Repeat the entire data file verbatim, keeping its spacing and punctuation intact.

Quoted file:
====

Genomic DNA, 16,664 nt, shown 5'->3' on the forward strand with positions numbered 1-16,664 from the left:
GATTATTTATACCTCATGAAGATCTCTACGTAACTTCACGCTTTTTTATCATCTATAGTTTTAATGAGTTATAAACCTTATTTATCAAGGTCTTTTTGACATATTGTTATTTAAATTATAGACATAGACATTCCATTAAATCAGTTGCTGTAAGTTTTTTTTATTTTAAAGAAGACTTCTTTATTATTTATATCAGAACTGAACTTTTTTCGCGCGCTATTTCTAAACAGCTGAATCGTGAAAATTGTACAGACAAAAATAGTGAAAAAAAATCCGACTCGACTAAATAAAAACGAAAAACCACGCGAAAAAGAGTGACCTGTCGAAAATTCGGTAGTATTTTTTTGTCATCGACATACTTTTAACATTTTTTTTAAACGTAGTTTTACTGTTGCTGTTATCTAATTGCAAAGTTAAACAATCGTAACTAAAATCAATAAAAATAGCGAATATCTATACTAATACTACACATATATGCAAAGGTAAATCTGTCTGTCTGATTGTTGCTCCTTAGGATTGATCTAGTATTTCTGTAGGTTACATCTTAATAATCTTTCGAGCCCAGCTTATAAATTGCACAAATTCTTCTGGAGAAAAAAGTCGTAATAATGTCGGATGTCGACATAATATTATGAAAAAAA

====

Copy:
Genomic DNA, 16,664 nt, shown 5'->3' on the forward strand with positions numbered 1-16,664 from the left:
GATTATTTATACCTCATGAAGATCTCTACGTAACTTCACGCTTTTTTATCATCTATAGTTTTAATGAGTTATAAACCTTATTTATCAAGGTCTTTTTGACATATTGTTATTTAAATTATAGACATAGACATTCCATTAAATCAGTTGCTGTAAGTTTTTTTTATTTTAAAGAAGACTTCTTTATTATTTATATCAGAACTGAACTTTTTTCGCGCGCTATTTCTAAACAGCTGAATCGTGAAAATTGTACAGACAAAAATAGTGAAAAAAAATCCGACTCGACTAAATAAAAACGAAAAACCACGCGAAAAAGAGTGACCTGTCGAAAATTCGGTAGTATTTTTTTGTCATCGACATACTTTTAACATTTTTTTTAAACGTAGTTTTACTGTTGCTGTTATCTAATTGCAAAGTTAAACAATCGTAACTAAAATCAATAAAAATAGCGAATATCTATACTAATACTACACATATATGCAAAGGTAAATCTGTCTGTCTGATTGTTGCTCCTTAGGATTGATCTAGTATTTCTGTAGGTTACATCTTAATAATCTTTCGAGCCCAGCTTATAAATTGCACAAATTCTTCTGGAGAAAAAAGTCGTAATAATGTCGGATGTCGACATAATATTATGAAAAAAA